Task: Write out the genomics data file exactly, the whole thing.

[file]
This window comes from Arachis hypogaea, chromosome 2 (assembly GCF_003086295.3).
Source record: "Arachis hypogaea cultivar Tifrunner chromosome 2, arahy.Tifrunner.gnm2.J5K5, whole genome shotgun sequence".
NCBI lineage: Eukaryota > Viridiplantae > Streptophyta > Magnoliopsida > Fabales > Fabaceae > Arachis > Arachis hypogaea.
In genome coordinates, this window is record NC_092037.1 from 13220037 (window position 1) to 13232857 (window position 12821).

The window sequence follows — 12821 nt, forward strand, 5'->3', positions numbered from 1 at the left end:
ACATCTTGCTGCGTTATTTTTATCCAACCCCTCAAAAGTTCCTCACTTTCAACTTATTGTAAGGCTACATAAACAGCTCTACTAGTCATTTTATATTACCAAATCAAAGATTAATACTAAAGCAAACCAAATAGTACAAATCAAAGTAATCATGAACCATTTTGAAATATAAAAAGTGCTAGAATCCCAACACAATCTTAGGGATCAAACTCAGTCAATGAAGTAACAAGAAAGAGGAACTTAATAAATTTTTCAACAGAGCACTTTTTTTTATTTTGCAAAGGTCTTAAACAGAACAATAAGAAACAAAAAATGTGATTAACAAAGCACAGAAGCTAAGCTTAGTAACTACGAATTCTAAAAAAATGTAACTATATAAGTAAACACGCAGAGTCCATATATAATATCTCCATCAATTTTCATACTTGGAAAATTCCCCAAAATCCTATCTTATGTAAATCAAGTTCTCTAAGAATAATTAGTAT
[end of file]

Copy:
This window comes from Arachis hypogaea, chromosome 2 (assembly GCF_003086295.3).
Source record: "Arachis hypogaea cultivar Tifrunner chromosome 2, arahy.Tifrunner.gnm2.J5K5, whole genome shotgun sequence".
NCBI lineage: Eukaryota > Viridiplantae > Streptophyta > Magnoliopsida > Fabales > Fabaceae > Arachis > Arachis hypogaea.
In genome coordinates, this window is record NC_092037.1 from 13220037 (window position 1) to 13232857 (window position 12821).

The window sequence follows — 12821 nt, forward strand, 5'->3', positions numbered from 1 at the left end:
ACATCTTGCTGCGTTATTTTTATCCAACCCCTCAAAAGTTCCTCACTTTCAACTTATTGTAAGGCTACATAAACAGCTCTACTAGTCATTTTATATTACCAAATCAAAGATTAATACTAAAGCAAACCAAATAGTACAAATCAAAGTAATCATGAACCATTTTGAAATATAAAAAGTGCTAGAATCCCAACACAATCTTAGGGATCAAACTCAGTCAATGAAGTAACAAGAAAGAGGAACTTAATAAATTTTTCAACAGAGCACTTTTTTTTATTTTGCAAAGGTCTTAAACAGAACAATAAGAAACAAAAAATGTGATTAACAAAGCACAGAAGCTAAGCTTAGTAACTACGAATTCTAAAAAAATGTAACTATATAAGTAAACACGCAGAGTCCATATATAATATCTCCATCAATTTTCATACTTGGAAAATTCCCCAAAATCCTATCTTATGTAAATCAAGTTCTCTAAGAATAATTAGTAT